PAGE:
Early implementation of stereoelectroencephalography in children: a multiinstitutional case series

Jacob R. Lepard, Irene Kim, Anastasia Arynchyna, Sean M. Lew, Robert J. Bollo, Brent R. O’Neill, M. Scott Perry, David Donahue, Matthew D. Smyth, Jeffrey Blount

Research output: Contribution to journalArticlepeer-review

3 Scopus citations


OBJECTIVE Pediatric stereoelectroencephalography (SEEG) has been increasingly performed in the United States, with published literature being limited primarily to large single-center case series. The purpose of this study was to evaluate the experience of pediatric epilepsy centers, where the technique has been adopted in the last several years, via a multicenter case series studying patient demographics, outcomes, and complications. METHODS A retrospective cohort methodology was used based on the STROBE criteria. ANOVA was used to evaluate for significant differences between the means of continuous variables among centers. Dichotomous outcomes were assessed between centers using a univariate and multivariate logistic regression. RESULTS A total of 170 SEEG insertion procedures were included in the study from 6 different level 4 pediatric epilepsy centers. The mean patient age at time of SEEG insertion was 12.3 ± 4.7 years. There was no significant difference between the mean age at the time of SEEG insertion between centers (p = 0.3). The mean number of SEEG trajectories per patient was 11.3 ± 3.6, with significant variation between centers (p < 0.001). Epileptogenic loci were identified in 84.7% of cases (144/170). Patients in 140 cases (140/170, 82.4%) underwent a follow-up surgical intervention, with 47.1% (66/140) being seizure free at a mean follow-up of 30.6 months. An overall postoperative hemorrhage rate of 5.3% (9/170) was noted, with patients in 4 of these cases (4/170, 2.4%) experiencing a symptomatic hemorrhage and patients in 3 of these cases (3/170, 1.8%) requiring operative evacuation of the hemorrhage. There were no mortalities or long-term complications. CONCLUSIONS As the first multicenter case series in pediatric SEEG, this study has aided in establishing normative practice patterns in the application of a novel surgical technique, provided a framework for anticipated outcomes that is generalizable and useful for patient selection, and allowed for discussion of what is an acceptable complication rate relative to the experiences of multiple institutions.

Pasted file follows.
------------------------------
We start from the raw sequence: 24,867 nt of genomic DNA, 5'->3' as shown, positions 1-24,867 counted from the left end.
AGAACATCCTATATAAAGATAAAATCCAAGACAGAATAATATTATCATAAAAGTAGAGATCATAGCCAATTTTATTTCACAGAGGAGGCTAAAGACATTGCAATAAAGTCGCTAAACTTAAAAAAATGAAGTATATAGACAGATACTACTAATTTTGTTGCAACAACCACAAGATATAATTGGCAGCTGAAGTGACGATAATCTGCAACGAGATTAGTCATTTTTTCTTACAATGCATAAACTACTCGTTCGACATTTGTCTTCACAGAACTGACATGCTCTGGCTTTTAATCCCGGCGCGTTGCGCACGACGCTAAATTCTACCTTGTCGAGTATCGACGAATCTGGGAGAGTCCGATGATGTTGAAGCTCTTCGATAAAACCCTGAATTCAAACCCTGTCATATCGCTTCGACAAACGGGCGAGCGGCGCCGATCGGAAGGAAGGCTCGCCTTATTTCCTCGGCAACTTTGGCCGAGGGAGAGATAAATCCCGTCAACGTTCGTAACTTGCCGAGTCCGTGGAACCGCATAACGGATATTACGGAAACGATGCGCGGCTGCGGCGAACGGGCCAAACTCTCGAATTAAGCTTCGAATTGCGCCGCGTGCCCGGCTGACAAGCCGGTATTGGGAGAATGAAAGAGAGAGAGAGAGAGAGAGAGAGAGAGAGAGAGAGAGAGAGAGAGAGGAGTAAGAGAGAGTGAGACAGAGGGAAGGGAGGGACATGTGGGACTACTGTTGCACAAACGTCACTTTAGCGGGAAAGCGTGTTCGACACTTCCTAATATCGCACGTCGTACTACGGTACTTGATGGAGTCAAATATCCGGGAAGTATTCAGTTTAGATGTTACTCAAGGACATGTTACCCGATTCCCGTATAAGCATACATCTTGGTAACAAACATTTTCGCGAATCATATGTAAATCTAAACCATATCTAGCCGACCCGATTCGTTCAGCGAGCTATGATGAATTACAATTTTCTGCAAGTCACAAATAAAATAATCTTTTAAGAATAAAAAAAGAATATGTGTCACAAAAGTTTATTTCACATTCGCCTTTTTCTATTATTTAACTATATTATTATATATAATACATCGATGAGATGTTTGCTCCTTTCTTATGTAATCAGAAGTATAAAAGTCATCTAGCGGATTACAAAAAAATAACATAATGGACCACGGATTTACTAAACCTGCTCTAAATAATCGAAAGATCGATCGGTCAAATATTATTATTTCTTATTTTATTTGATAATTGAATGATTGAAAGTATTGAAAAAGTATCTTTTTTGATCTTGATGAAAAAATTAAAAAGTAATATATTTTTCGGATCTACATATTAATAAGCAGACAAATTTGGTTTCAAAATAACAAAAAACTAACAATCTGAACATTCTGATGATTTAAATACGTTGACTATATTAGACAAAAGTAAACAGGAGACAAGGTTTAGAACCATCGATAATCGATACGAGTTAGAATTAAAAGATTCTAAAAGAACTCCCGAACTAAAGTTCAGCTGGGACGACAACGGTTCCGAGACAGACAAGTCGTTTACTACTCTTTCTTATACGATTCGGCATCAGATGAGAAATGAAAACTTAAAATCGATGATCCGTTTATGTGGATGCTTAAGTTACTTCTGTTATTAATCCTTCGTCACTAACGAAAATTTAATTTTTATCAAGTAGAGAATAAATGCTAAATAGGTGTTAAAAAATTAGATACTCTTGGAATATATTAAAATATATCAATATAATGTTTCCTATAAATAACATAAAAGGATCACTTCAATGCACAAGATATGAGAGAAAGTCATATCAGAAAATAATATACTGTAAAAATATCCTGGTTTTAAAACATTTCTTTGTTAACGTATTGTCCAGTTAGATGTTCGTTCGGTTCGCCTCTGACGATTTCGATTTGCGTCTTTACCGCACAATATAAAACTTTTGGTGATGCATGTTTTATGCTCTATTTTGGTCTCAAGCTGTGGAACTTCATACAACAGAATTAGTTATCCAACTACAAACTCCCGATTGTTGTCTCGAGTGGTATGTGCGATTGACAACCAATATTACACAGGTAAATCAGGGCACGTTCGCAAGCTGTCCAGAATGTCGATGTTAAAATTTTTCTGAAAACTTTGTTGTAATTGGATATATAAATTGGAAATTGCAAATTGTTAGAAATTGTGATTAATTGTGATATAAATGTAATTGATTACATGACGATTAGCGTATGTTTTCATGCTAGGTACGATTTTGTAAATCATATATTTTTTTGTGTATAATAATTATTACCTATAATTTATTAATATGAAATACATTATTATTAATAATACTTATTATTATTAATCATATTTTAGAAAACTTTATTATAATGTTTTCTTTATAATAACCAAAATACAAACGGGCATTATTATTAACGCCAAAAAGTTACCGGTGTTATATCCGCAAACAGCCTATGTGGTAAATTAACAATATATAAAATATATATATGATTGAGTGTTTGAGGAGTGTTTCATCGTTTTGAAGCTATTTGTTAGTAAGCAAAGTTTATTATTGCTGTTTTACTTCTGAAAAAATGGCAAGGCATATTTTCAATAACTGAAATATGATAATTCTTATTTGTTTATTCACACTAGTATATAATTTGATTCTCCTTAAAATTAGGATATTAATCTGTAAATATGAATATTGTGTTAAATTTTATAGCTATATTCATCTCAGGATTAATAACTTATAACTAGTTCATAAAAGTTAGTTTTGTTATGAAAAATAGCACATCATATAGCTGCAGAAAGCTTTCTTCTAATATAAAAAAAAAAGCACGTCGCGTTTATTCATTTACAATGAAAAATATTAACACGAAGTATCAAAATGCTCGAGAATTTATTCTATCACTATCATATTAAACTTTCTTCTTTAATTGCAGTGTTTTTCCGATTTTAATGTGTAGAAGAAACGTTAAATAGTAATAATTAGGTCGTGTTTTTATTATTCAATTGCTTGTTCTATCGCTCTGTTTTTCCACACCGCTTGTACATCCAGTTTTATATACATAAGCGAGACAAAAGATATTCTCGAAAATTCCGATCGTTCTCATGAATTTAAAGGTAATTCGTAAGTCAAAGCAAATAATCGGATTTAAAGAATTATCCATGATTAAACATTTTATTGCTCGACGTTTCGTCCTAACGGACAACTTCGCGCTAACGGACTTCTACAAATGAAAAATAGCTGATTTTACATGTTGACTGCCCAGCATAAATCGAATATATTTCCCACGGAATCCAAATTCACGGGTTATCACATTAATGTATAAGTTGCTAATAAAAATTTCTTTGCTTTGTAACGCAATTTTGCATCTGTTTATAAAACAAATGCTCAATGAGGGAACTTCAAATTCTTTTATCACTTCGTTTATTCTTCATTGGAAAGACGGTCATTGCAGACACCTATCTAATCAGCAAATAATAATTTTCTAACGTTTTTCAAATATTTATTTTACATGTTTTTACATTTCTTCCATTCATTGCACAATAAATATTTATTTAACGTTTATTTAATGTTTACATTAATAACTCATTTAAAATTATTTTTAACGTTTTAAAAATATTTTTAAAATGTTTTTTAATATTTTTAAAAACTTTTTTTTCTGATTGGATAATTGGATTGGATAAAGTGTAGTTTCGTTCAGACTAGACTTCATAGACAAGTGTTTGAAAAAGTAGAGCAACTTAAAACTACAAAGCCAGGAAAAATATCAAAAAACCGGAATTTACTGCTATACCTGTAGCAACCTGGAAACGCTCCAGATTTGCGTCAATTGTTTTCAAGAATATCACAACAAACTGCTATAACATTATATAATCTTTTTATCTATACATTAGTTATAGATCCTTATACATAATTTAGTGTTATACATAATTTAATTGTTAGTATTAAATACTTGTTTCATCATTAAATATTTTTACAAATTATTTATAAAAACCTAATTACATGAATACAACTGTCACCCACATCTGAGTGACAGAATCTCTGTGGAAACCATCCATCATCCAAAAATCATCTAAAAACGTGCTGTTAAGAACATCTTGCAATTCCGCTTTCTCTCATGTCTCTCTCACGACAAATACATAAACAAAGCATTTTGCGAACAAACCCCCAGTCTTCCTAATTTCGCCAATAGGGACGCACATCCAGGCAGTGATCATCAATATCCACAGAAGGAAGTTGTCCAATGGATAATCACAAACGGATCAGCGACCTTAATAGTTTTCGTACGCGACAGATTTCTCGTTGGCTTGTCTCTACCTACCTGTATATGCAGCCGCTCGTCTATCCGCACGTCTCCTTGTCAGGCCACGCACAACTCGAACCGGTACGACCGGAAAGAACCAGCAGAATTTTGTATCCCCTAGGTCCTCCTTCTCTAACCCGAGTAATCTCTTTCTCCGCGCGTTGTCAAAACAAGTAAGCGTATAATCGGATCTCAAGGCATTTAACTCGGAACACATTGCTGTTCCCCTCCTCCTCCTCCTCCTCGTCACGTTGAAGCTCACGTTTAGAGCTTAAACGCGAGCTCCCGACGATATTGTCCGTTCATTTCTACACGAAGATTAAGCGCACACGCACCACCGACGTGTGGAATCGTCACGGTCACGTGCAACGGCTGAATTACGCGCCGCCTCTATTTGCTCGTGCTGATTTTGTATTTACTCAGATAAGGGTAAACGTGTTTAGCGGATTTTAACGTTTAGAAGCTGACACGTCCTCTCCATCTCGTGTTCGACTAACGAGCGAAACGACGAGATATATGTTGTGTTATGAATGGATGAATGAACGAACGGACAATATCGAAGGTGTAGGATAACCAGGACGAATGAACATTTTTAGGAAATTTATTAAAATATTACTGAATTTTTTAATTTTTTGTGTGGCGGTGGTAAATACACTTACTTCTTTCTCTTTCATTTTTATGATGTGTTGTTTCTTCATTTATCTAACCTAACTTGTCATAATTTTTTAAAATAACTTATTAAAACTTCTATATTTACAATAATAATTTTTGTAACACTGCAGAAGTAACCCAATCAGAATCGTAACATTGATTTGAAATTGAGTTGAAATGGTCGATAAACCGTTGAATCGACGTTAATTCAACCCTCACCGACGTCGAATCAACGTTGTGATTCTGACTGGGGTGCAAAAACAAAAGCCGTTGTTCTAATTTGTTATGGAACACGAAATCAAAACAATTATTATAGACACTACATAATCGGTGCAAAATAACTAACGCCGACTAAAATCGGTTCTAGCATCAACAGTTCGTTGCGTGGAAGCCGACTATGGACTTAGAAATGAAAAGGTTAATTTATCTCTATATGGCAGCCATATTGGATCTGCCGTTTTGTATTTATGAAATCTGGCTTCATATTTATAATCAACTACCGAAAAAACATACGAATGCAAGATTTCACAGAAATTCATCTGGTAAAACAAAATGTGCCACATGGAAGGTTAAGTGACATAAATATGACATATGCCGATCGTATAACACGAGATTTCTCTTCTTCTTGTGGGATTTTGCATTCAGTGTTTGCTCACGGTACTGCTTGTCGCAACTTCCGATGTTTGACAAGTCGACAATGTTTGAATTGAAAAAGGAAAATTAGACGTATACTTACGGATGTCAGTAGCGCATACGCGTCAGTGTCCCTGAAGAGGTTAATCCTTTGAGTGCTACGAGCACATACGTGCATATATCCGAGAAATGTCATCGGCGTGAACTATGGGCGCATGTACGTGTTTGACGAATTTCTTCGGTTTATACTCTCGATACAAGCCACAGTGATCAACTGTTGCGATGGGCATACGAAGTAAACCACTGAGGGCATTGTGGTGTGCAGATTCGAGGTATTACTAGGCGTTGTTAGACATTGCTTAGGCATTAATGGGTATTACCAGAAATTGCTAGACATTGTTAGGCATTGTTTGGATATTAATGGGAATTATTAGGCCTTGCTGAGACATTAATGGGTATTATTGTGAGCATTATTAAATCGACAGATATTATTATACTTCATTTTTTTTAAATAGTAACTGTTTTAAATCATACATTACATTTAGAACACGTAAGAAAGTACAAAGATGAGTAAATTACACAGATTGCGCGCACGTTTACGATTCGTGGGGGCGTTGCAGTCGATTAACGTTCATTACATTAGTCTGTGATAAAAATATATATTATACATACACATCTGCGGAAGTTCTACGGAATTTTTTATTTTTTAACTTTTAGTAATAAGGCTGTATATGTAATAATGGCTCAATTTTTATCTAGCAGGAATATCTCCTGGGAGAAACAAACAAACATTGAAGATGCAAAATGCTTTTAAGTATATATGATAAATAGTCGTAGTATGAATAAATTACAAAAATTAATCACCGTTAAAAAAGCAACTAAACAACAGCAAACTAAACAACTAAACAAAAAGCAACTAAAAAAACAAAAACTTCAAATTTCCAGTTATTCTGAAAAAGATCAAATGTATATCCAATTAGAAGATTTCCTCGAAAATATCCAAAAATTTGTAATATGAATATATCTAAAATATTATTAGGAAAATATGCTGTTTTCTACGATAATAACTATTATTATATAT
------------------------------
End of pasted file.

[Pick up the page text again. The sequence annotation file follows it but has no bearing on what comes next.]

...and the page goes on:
Original languageEnglish (US)
Pages (from-to)669-676
Number of pages8
JournalJournal of Neurosurgery: Pediatrics
Issue number6
StatePublished - Dec 2021

All Science Journal Classification (ASJC) codes

  • Surgery
  • Pediatrics, Perinatology, and Child Health
  • Clinical Neurology

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